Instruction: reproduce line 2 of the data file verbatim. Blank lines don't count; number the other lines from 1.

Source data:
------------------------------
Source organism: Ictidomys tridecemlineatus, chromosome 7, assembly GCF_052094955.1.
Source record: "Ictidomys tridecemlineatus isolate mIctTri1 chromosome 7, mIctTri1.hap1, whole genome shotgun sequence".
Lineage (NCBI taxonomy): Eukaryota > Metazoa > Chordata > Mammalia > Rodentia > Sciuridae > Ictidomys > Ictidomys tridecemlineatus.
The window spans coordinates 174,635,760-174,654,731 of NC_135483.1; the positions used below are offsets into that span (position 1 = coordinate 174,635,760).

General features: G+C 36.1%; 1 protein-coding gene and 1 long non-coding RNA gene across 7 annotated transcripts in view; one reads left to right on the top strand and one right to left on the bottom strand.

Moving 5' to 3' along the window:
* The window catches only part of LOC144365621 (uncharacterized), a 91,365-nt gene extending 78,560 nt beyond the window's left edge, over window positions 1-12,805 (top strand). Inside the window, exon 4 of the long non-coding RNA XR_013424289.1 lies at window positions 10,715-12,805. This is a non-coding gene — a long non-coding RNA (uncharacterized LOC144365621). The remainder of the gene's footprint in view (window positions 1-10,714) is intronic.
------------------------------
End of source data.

Source record: "Ictidomys tridecemlineatus isolate mIctTri1 chromosome 7, mIctTri1.hap1, whole genome shotgun sequence".